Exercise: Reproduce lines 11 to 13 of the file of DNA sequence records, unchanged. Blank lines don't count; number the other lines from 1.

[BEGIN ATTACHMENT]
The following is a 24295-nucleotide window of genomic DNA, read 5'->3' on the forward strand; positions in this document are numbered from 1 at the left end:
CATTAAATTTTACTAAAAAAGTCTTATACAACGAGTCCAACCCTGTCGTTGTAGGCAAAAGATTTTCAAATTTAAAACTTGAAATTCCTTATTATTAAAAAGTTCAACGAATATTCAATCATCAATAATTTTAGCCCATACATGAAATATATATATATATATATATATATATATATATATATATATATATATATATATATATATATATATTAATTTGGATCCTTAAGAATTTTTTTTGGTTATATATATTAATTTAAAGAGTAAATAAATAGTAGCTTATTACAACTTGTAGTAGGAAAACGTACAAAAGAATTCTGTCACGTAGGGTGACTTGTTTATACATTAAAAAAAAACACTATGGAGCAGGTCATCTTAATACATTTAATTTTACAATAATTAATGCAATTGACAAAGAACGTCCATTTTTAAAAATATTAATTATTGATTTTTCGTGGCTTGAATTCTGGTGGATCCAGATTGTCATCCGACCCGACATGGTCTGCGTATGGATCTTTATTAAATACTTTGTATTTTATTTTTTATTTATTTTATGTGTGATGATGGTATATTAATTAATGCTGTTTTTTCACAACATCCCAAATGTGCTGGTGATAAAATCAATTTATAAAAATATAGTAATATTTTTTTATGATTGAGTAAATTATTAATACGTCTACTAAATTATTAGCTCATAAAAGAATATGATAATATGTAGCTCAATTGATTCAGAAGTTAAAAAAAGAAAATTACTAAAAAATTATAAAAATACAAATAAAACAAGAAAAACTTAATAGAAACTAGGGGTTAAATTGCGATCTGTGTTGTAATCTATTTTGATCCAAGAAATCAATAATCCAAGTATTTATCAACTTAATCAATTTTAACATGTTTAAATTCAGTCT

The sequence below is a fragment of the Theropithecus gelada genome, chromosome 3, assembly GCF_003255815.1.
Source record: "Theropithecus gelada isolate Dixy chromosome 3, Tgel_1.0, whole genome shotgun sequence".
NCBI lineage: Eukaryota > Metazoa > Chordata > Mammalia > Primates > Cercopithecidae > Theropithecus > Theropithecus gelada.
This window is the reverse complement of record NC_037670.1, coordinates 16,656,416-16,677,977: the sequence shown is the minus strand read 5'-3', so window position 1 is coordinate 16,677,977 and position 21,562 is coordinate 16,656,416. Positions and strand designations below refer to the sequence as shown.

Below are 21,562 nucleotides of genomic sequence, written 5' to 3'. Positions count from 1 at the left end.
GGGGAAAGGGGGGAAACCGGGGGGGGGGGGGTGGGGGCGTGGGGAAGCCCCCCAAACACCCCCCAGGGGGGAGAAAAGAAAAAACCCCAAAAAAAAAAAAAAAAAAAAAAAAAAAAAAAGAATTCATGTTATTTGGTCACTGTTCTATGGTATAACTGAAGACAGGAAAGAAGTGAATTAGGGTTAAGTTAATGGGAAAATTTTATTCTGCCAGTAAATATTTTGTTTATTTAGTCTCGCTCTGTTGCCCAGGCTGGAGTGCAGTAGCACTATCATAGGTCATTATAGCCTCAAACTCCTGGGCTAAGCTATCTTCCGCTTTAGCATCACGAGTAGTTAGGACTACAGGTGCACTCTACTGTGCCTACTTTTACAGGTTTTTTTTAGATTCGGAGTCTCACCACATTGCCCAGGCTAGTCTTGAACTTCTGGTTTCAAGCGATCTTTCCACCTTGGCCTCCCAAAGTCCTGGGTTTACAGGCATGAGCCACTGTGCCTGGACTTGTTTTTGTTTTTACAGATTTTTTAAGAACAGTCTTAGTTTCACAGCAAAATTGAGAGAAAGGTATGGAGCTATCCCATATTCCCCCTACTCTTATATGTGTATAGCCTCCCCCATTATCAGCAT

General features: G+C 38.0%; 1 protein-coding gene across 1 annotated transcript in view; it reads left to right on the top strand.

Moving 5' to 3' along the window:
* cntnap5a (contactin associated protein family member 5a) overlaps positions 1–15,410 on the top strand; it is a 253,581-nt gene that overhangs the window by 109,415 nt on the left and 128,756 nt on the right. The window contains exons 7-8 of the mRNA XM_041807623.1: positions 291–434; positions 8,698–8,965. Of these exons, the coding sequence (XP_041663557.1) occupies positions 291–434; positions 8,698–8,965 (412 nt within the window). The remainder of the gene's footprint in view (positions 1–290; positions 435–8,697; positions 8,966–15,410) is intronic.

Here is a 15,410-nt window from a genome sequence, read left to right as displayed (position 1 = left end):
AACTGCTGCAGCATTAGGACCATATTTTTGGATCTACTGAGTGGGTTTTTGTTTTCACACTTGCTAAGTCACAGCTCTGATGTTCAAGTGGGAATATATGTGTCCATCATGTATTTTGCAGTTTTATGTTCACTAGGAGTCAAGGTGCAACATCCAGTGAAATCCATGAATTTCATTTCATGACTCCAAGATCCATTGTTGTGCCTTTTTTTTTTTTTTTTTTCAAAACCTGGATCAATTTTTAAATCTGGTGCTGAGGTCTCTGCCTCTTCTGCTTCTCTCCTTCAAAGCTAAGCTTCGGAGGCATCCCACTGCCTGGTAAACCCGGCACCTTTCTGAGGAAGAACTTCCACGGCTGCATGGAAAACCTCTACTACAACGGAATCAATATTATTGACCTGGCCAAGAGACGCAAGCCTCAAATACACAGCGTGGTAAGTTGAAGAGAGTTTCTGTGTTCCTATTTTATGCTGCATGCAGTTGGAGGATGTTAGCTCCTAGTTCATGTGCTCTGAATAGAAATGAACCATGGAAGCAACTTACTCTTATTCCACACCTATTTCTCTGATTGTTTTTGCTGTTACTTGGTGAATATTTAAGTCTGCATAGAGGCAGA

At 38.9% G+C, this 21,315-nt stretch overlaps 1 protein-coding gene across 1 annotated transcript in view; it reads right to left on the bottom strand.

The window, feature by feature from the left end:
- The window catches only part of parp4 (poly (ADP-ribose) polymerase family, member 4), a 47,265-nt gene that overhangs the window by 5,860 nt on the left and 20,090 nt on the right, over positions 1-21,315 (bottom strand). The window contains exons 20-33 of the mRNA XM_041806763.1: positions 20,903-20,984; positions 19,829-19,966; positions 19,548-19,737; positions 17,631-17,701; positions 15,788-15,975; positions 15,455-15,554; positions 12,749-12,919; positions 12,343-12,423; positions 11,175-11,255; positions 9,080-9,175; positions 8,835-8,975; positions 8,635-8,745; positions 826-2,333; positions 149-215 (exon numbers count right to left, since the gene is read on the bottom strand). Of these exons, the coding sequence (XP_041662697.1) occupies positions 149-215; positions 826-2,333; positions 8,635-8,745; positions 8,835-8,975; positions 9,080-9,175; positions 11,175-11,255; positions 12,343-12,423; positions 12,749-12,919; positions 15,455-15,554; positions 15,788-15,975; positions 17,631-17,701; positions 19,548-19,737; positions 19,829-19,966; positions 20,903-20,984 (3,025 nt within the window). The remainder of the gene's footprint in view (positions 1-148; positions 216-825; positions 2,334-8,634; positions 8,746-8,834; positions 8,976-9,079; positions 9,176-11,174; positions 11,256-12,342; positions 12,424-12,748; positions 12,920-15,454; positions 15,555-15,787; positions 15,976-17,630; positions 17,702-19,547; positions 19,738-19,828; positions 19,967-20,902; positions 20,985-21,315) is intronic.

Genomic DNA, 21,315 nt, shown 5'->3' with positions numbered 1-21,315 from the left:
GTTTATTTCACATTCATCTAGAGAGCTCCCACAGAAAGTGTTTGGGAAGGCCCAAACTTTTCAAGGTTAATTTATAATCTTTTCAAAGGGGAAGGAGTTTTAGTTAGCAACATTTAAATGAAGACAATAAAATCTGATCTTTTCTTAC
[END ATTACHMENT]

* cntnap5a (contactin associated protein family member 5a) overlaps positions 1–15,410 on the top strand; it is a 253,581-nt gene that overhangs the window by 109,415 nt on the left and 128,756 nt on the right. The window contains exons 7-8 of the mRNA XM_041807623.1: positions 291–434; positions 8,698–8,965. Of these exons, the coding sequence (XP_041663557.1) occupies positions 291–434; positions 8,698–8,965 (412 nt within the window). The remainder of the gene's footprint in view (positions 1–290; positions 435–8,697; positions 8,966–15,410) is intronic.

Here is a 15,410-nt window from a genome sequence, read left to right as displayed (position 1 = left end):
AACTGCTGCAGCATTAGGACCATATTTTTGGATCTACTGAGTGGGTTTTTGTTTTCACACTTGCTAAGTCACAGCTCTGATGTTCAAGTGGGAATATATGTGTCCATCATGTATTTTGCAGTTTTATGTTCACTAGGAGTCAAGGTGCAACATCCAGTGAAATCCATGAATTTCATTTCATGACTCCAAGATCCATTGTTGTGCCTTTTTTTTTTTTTTTTTTCAAAACCTGGATCAATTTTTAAATCTGGTGCTGAGGTCTCTGCCTCTTCTGCTTCTCTCCTTCAAAGCTAAGCTTCGGAGGCATCCCACTGCCTGGTAAACCCGGCACCTTTCTGAGGAAGAACTTCCACGGCTGCATGGAAAACCTCTACTACAACGGAATCAATATTATTGACCTGGCCAAGAGACGCAAGCCTCAAATACACAGCGTGGTAAGTTGAAGAGAGTTTCTGTGTTCCTATTTTATGCTGCATGCAGTTGGAGGATGTTAGCTCCTAGTTCATGTGCTCTGAATAGAAATGAACCATGGAAGCAACTTACTCTTATTCCACACCTATTTCTCTGATTGTTTTTGCTGTTACTTGGTGAATATTTAAGTCTGCATAGAGGCAGA